The cut in the main policy rate of the Bank of Ghana (BoG) will lower borrowing costs, and provide a boost to liquidity and economic activity, a report published by Ecobank Research has said.

According to the Research body, “already, the revised Composite Index of Economic Activity has showed a pick-up in activity, and business and consumer sentiments have improved.

The report emphasized that the decision to ease monetary policy reflects the BoG’s considerations that inflationary pressure has begun to subside but added that tight financing conditions pose risks to the economic growth outlook.

It said that Ghana’s growth prospects could be undermined by ongoing fiscal consolidation, tight credit conditions and a delayed recovery in commodity prices.

The move by the BoG marks its first interest rate cut since July 2011. Since then, the rate has been raised 11 times by a total of 1,250 basis points amid efforts to reduce inflation and prop up the weak Ghana cedi.

Headline inflation, which stood at 17.2 per cent year-on-year in September 2016, slowed to 15.8 percent year-on-year in October 2016; however the report said it remains well above the BoG’s 6.0-10.0 percent medium-term target range.

Continuing, the report said that the rate of policy rate decline is owing to positive developments under the country’s IMF-supported USD918mn Extended Credit Facility (ECF) approved in April 2015.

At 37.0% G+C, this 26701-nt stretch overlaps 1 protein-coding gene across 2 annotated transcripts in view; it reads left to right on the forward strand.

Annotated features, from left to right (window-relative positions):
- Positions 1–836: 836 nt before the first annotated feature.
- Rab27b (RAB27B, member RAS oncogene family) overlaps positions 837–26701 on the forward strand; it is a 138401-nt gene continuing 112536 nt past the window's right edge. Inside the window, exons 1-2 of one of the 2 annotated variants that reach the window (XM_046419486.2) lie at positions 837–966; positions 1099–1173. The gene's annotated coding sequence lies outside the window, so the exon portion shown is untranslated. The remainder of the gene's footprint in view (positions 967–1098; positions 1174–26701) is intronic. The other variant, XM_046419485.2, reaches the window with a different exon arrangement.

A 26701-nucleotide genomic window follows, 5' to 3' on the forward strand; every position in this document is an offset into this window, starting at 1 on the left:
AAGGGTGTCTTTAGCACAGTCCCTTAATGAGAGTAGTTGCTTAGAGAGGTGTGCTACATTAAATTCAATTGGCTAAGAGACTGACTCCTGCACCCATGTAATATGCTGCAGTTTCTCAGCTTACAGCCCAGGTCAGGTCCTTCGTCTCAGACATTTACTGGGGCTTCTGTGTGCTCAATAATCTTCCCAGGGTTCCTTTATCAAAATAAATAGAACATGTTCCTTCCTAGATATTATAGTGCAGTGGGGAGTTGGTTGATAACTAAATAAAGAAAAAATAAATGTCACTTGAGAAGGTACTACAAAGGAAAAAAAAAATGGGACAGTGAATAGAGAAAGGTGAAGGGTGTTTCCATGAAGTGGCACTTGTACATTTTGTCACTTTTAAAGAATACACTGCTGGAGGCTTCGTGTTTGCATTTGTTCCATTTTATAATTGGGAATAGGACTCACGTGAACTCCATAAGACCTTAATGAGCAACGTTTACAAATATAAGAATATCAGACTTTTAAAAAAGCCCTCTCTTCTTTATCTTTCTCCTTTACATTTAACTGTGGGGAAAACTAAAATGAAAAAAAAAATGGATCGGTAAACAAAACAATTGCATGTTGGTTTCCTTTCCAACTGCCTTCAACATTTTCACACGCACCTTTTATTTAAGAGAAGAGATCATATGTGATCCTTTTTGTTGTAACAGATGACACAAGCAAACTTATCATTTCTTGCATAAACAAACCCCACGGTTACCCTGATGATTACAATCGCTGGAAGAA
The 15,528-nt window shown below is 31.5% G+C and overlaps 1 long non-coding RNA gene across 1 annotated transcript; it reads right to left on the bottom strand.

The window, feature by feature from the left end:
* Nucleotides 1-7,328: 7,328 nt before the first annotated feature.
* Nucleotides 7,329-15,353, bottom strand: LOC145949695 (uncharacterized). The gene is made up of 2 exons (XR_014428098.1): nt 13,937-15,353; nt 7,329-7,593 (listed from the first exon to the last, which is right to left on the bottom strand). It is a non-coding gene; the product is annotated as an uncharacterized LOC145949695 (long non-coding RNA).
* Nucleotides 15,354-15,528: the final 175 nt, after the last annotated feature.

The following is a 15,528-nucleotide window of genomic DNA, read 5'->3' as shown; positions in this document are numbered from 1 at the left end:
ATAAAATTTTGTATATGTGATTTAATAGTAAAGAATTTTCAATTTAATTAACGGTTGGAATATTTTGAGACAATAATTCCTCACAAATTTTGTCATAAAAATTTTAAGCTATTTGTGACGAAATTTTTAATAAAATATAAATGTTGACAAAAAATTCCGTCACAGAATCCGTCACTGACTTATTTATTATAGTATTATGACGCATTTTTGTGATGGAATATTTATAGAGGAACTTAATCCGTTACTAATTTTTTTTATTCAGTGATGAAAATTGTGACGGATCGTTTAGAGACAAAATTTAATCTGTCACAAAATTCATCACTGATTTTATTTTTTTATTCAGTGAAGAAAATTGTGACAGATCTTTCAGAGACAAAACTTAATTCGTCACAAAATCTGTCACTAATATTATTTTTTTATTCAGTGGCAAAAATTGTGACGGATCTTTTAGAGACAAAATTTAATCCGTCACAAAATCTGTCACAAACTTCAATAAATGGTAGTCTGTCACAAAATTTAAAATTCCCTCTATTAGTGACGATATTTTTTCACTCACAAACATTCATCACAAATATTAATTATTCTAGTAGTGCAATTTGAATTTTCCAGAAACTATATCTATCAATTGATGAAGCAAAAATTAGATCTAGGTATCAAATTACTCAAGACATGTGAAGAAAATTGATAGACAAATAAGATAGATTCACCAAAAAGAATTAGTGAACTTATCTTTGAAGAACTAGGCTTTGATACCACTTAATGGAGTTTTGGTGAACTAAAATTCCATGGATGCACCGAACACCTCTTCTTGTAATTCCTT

However, fiscal consolidation it noted has faced challenges -the provisional budget deficit equaled 5.9 percent of GDP in Quarter 3 2016 against a target of 3.9 percent of GDP, due mainly to revenue shortfalls, while public expenditure was broadly contained.

The local currency has remained broadly stable since the end of last year, helping to contain inflation; this is owing to BoG’s tight monetary policy, fiscal consolidation efforts, increased USD availability (driven by FDI, bonds, loans and export receipts), and improved investor confidence following the IMF’s third consecutive positive review under the ECF in May 2016, the report added.

While the current level of inflation is still high compared to the medium-term target, the BoG expects inflation to have peaked in first quarter of 2016, and further expects it to decelerate to within the target range in 2017.

However, the relatively small reduction of only 50 basis points highlights the regulators concern that price pressures still remain, the report stated.

Primary market yields have fallen by 100-211 basis points since October for 91-day to 2-year tenors, amid lower inflation expectations.